In a globalized world like ours, job-related relocations are a daily occurrence, but do we really know all the processes behind them? This article aims to help the reader to have a better overall view on the matter. Given that relocation occurs when an organization moves employees from one location to another, let’s analyse the basics of an effective relocation program. Here we will focus on the relocation of executives.
Hiring talented professionals for executive positions is one of the biggest challenges companies face today. “Failure to attract and retain top talent” was the number one issue in the Conference Board’s 2016 survey of global CEOs, even before economic growth.
The most crucial aspects to consider are policy development, communication issues, legal issues, and economic factors. Human resources professionals must offer competitive relocation packages and effective relocation practices and policies to attract talented managers. Relocation assistance can also help companies to retain current executives by giving them career development opportunities and simultaneously advance business development and operations by ensuring the right manager is in the right place at the right time. A well-designed relocation program complements an employer’s talent management program. If a relocation is not handled successfully, it threatens the employer’s ability to retain the manager, and it risks losing someone the employer has devoted time and money to develop and move.
Relocation policies generally have three levels of coverage, depending on the group to which an employee belongs:
- New hires, typically young recruits or those with limited experience.
- Experienced employees, such as those who have been in the workforce for some time and who are more likely to be settled with a home and/or a family.
- Executives and other high-level employees likely to be deeply entrenched in their current locations and with family and community ties.
Employers adopt policies to fit their circumstances and could have a different policy for each tier. Companies want to offer attractive relocation packages to executives and high-level employees but incur the high costs associated with such packages. The key question is whether the financial gain of hiring or transferring an employee will outweigh the cost of the relocation. There is considerable pressure on human resources to trim costs and tweak policies to still relocate employees to where they are needed.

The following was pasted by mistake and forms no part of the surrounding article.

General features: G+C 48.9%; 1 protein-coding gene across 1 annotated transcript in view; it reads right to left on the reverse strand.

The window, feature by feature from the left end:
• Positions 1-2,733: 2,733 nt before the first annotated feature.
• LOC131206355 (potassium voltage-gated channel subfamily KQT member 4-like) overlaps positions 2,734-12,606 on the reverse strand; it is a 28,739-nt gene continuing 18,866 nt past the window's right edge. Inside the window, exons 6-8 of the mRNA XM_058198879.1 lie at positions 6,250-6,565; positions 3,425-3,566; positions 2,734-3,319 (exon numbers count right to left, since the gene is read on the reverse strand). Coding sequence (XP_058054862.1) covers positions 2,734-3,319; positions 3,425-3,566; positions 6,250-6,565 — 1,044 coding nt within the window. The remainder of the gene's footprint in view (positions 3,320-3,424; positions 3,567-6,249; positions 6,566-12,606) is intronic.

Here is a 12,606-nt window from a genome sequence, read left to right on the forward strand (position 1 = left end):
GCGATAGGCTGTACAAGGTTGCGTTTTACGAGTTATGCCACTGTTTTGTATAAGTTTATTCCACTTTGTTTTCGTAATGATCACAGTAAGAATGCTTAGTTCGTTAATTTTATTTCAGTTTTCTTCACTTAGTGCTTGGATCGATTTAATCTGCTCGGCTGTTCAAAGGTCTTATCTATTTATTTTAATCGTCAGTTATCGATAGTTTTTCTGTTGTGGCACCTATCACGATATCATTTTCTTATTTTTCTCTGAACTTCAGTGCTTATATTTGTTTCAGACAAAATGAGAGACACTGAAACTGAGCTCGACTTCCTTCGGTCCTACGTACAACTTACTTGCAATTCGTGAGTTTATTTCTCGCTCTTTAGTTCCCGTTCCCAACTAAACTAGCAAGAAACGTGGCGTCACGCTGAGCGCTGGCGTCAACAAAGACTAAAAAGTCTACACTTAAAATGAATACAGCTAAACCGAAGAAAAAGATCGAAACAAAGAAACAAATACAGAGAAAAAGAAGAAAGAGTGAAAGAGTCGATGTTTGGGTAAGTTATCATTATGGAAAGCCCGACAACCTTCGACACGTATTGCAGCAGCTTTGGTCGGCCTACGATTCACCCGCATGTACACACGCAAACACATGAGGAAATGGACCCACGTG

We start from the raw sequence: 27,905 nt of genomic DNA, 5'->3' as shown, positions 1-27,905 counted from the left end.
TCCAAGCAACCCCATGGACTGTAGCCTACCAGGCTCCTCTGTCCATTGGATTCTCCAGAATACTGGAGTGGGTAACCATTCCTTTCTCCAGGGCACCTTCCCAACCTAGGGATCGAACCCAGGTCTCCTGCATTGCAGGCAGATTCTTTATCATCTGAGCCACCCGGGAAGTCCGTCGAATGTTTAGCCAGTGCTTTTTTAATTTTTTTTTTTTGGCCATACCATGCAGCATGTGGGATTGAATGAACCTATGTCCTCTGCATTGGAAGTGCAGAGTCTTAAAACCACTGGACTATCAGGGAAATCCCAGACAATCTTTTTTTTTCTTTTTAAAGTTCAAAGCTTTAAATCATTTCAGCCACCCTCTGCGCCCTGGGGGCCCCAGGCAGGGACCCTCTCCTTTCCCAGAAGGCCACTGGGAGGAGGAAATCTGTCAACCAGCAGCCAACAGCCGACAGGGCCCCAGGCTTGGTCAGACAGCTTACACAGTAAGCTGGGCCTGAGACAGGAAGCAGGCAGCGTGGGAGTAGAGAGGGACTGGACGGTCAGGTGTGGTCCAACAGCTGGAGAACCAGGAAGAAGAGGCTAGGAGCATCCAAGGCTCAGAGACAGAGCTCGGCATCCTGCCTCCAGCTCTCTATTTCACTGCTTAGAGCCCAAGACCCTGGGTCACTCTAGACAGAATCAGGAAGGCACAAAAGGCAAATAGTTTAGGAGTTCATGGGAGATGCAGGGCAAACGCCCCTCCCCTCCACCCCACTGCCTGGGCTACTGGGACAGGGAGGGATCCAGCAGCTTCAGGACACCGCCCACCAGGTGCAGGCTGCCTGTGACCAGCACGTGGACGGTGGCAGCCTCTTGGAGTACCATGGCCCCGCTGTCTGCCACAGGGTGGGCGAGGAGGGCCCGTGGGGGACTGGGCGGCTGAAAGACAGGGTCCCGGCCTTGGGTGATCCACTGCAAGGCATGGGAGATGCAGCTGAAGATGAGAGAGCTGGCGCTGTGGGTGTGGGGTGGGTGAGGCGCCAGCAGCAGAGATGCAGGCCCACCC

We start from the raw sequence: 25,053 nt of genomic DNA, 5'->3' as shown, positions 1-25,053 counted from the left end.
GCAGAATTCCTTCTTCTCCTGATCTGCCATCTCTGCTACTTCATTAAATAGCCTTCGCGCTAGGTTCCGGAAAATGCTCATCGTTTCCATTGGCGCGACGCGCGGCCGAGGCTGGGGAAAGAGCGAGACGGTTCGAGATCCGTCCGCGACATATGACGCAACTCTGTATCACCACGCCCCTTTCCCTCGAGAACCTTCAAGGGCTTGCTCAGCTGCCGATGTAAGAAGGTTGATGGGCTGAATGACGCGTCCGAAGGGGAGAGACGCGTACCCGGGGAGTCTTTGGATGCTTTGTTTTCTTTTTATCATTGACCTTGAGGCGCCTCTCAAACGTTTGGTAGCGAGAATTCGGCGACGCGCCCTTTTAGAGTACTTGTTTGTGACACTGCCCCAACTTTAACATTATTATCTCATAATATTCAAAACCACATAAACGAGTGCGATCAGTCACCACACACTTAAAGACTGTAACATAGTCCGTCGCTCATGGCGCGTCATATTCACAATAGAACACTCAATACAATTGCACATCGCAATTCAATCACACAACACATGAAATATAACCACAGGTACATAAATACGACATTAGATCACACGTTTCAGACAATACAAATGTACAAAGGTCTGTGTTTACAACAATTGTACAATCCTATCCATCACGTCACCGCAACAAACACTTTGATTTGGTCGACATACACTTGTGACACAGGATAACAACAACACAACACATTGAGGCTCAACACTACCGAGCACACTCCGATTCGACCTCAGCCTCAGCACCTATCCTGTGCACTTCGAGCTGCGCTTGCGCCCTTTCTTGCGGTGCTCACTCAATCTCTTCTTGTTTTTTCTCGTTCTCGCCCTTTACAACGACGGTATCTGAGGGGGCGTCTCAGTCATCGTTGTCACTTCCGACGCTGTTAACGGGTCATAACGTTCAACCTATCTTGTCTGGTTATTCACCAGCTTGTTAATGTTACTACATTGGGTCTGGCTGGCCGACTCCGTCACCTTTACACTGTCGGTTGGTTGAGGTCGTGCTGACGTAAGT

Executives relocations are, for sure, much more complex to handle for various reasons. For example, from a practical viewpoint, someone in a top management position is generally at a stage of their life where they have a family, so the relocation can mean uprooting families, selling or buying a home, etc. They will also likely have a more established presence in their communities and less likely to pick up and move their lives. It is easy to understand how these kinds of relocations can substantially boost the cost of job-related relocation packages.
Generally, an executive relocation package includes:
- Physical Moving Expenses: typically, all moving expenses will be covered. This includes packing and household goods movements, car shipment, storage for a period of time, short-term housing and transportation expenses, as well as one or more home-finding trips.
- Assistance with Selling and Buying Homes: lease cancellation or the costs of a home sale are generally covered.
- Cash Allowance or Lump Sum Payment: employers often offer executives a lump sum allowance or signing bonus. The executive is given a certain amount of money for moving costs and may keep the remaining sum if any money remains. This amount can vary depending on a variety of factors.
- Site Visits: relocation packages usually allow site visits so the employee and possibly a spouse can see the new office, tour the community, learn about schools, housing, and other local services. Policies can set the lengths of these visits, but a minimum of two days is common.
- Family Support: spouses or partners who move with the executive might need help finding jobs. Children’s issues with relocations, such as the pressures of new schools and the loss of old friendships, are often overlooked. Also, a move could affect several generations if the employee has elder care responsibilities. Cultural differences among geographical areas in the United States can also disrupt the family, interfering with the success of the assignment. A competitive and comprehensive relocation program might include spousal assistance services that help a spouse find a new job, policies that give relocating e enough time off to scout schools and other services, or help arrange elder care. Whatever shape the employer’s support for the family takes, human resources need to involve both the executive and the executive’s spouse.
These are just some examples of the benefits. The overall goal of an executive relocation package is to create a comfortable moving experience for the executive and their family.
To provide a complete picture, we should add that temporary relocations are on the rise, particularly with large American corporations. They are gaining ground because they are a great way to reduce costs while increasing productivity around a particular business initiative. Having a transfer for less than one year is financially advantageous because a family move for such a short period is rare, and it offers significant tax savings to both sides as these expense reimbursements are often excludable as business expenses rather than as relocation expenses.
To conclude, convincing top managers to relocate is not easy, and companies have to make it worthwhile. Crafting competitive relocation packages designed to meet the executive requirements is the first step to attract top talent.
A.L. Assistenza Legale